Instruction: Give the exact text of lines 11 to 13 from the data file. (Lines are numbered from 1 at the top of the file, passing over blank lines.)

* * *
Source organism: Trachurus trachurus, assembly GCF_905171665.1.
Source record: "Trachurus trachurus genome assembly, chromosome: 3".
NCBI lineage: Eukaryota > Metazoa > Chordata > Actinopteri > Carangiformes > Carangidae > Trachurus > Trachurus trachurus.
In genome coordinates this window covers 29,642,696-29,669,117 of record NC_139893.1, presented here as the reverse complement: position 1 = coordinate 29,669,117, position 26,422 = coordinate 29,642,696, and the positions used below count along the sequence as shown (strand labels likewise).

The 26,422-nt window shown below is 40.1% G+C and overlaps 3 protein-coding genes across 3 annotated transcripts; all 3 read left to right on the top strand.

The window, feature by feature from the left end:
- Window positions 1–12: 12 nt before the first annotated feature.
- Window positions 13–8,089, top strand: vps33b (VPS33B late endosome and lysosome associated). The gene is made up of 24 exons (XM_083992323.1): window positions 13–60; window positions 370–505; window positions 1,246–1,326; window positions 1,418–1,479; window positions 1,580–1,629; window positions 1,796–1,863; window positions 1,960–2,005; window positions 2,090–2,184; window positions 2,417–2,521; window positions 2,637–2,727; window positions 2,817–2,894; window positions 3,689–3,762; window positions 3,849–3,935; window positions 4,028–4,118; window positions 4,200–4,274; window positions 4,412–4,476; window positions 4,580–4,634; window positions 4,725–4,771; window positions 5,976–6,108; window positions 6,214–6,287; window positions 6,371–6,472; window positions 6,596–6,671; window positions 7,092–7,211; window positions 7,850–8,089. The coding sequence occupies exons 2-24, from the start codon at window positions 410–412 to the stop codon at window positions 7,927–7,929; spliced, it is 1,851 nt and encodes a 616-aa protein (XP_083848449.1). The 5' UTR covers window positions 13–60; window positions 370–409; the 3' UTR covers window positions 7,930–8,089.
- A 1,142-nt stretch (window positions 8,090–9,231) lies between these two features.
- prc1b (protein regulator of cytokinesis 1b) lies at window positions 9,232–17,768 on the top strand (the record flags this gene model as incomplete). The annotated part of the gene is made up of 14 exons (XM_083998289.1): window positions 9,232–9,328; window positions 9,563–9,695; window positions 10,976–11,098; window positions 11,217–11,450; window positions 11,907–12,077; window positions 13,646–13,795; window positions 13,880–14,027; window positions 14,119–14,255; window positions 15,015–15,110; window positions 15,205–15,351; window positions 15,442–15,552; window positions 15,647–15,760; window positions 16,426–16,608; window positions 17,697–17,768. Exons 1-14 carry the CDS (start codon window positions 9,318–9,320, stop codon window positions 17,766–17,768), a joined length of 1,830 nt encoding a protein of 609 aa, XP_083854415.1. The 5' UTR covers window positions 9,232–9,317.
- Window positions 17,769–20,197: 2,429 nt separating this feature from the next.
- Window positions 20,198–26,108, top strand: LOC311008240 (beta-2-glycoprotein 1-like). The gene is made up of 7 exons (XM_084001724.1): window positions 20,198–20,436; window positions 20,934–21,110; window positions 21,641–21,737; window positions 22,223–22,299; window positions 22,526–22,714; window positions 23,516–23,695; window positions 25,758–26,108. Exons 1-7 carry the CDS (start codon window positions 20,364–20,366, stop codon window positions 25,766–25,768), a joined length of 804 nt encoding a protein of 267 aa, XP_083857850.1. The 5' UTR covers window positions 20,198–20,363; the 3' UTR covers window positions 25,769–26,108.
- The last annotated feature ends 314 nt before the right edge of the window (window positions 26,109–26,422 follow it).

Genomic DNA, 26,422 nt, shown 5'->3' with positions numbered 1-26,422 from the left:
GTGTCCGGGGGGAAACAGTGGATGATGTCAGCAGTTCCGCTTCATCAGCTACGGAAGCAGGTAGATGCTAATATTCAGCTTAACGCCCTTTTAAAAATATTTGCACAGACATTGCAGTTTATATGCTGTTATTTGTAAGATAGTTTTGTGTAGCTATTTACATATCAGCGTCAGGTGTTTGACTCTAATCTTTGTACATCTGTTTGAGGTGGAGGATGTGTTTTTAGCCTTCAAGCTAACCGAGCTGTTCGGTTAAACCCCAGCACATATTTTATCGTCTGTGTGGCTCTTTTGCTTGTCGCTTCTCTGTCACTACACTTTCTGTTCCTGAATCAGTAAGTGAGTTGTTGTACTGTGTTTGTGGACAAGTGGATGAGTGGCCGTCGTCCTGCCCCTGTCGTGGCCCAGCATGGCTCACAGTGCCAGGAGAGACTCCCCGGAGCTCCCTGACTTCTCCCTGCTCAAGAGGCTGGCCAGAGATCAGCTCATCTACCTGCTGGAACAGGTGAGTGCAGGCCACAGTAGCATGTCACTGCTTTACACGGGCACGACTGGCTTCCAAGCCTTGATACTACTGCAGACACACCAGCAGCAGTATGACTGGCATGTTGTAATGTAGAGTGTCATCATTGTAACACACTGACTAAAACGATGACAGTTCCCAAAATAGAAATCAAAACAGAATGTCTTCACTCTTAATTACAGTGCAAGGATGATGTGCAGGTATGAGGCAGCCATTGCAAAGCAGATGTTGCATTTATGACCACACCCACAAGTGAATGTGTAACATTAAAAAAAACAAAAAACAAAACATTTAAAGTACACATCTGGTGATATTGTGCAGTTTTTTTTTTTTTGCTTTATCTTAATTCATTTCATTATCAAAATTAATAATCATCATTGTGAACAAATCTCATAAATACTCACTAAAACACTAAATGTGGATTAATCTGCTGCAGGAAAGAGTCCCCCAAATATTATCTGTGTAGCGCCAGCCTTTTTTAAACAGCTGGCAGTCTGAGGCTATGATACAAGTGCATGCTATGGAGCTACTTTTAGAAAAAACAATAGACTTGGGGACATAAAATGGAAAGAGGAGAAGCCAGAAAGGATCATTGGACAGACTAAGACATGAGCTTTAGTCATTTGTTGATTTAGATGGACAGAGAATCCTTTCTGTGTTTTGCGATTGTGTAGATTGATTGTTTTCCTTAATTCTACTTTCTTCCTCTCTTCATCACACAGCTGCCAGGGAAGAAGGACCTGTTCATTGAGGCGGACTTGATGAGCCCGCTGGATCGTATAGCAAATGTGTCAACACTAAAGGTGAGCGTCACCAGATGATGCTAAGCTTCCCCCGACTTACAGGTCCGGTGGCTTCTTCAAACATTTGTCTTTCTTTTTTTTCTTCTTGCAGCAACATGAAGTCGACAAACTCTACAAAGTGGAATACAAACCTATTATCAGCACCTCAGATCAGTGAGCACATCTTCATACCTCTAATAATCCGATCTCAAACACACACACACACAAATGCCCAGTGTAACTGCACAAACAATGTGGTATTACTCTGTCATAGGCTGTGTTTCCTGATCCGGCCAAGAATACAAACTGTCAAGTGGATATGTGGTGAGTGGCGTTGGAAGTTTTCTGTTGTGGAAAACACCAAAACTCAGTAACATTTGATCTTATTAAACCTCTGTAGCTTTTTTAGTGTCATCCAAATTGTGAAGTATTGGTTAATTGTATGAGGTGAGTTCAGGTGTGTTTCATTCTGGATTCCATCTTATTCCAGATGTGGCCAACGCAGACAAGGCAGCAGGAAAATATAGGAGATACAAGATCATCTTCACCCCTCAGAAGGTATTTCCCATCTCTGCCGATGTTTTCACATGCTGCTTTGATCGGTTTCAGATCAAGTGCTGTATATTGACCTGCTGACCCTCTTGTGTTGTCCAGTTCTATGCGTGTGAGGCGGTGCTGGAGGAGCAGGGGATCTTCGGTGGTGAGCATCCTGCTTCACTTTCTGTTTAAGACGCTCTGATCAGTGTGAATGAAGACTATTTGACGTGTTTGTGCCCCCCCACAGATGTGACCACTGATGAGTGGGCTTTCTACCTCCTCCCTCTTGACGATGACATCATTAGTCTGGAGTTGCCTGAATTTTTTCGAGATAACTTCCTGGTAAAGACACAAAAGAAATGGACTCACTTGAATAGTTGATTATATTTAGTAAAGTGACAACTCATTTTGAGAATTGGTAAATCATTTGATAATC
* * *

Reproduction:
- Window positions 17,769–20,197: 2,429 nt separating this feature from the next.
- Window positions 20,198–26,108, top strand: LOC311008240 (beta-2-glycoprotein 1-like). The gene is made up of 7 exons (XM_084001724.1): window positions 20,198–20,436; window positions 20,934–21,110; window positions 21,641–21,737; window positions 22,223–22,299; window positions 22,526–22,714; window positions 23,516–23,695; window positions 25,758–26,108. Exons 1-7 carry the CDS (start codon window positions 20,364–20,366, stop codon window positions 25,766–25,768), a joined length of 804 nt encoding a protein of 267 aa, XP_083857850.1. The 5' UTR covers window positions 20,198–20,363; the 3' UTR covers window positions 25,769–26,108.
- The last annotated feature ends 314 nt before the right edge of the window (window positions 26,109–26,422 follow it).